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Lecture 7

lecture 7

2 Pages
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Department
Health Studies
Course Code
HLTB21H3
Professor
Caroline Barakat

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Measles
Æ
History
- origin of measles is unknown
- Rhazes (900 AD) separated smallpox and measles
- THOUGHT red rash represented the mothers menstrual blood that accumulates in
the womb
- disease was welcomed - get rid of the poison in a child
- 1670 with Thomas Sydenham (father of clinical observation) described sons
attack of measles
- distinguished measles and smallpox
- complications: crancum oris (noma: disease that leads to the destruction of tissue
around the mouth) and encephalitis (inflammation of the brain)
Æ
viral encephalitis - develop during/after infection with several viral illnesses -
influenza, herpes, measles, mumps, rubella, rabies, chickenpox and west nile
Æ
noma - damage cannot be reversed
- rejected mothers blood theory
- 1757 Francis Home - infective nature of measles - succeeded in transmitting
measles using blood from an infected child
Æ
infectious stages
- Peter Ludwig Panum 1846 - Danish - geographical location (17 isolated islands,
Norwegian Sea & North Atlantic Ocean halfway between Scotland and Iceland with
population of 7800)
- Danish visitor from Copenhagen - developed on boat
- epidemic traveled from island to island through people/boats
Æ
rash appears 12 to 14 days after contact with an infected person
(incubation period)
Æ
infectivity is greater 3 to 4 days before the rash appears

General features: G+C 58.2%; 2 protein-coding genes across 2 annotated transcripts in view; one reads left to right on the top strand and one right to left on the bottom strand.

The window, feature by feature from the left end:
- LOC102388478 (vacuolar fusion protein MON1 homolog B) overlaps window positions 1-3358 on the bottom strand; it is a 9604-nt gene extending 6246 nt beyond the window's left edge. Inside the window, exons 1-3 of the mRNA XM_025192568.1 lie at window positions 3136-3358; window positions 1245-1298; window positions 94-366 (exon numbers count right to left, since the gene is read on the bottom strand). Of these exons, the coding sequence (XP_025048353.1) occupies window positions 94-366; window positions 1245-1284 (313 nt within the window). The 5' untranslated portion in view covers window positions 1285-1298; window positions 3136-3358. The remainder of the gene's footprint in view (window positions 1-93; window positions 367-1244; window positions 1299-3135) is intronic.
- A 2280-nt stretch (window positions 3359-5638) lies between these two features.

Æ
contagious nature of disease, probably spread by droplets and not miasmic
in origin
Æ
life-long immunity
- 1910 Hektoen identified the virus
- 1963 Enders was able to grow the virus and produce an effective vaccine
- 1969 relationship between measles and a rare degenerative disease of the nervous
system of children (sub-acute sclerosing panencephalitis)
Æ
Etiology
- paramyxovirus - viruses that contain RNA
- infects respiratory epithelium
- transmitted via respiratory droplets through coughing, sneezing and
direct
contact
(4 days before until 4 days after the rash appears), makes way into
respiratory system & grows
- incubation period - 7 to 14 days
- highly contagious
- humans are the only hosts
- infants receives antibodies transplacentally if mother has measles - protective for
the first year of life
- lifelong immunity
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Description
Mea sles History - origin of measles is unknown - Rhazes (900 AD) separat ed smallpox and measles - THOU GHT red rash represented the mo thers menstrual blood that accumulates in the womb - disease was welcomed - get rid of the poison in a child - 1670 with Thomas Sydenha m (father of clinical observation) described sons attack of measles - distinguished measles and smallpox - complications: crancum oris (noma: disease that leads to the destruction of tissu e around the mouth) and encephalitis (inflamm ation of the brain) viral encephalitis - develop duringafter infection with several viral illnesses - influenza , herpes, measles, mum ps, rubella, rabies, chickenpox and west nile nom a - dama ge cannot be reversed - rejec ted mo thers blood theory - 1757 Francis Home - infective nature of mea sles - succeeded in transmitting measles using blood from an infected child infectious stages - Peter Ludwig Panum 1846 - Danish - geographical location (17 isolated islands, Norw egian Sea & Nort h Atlantic Ocean halfway between Scotland and Iceland with population of 7800 ) - Danish visitor from Copenha gen - developed on boat
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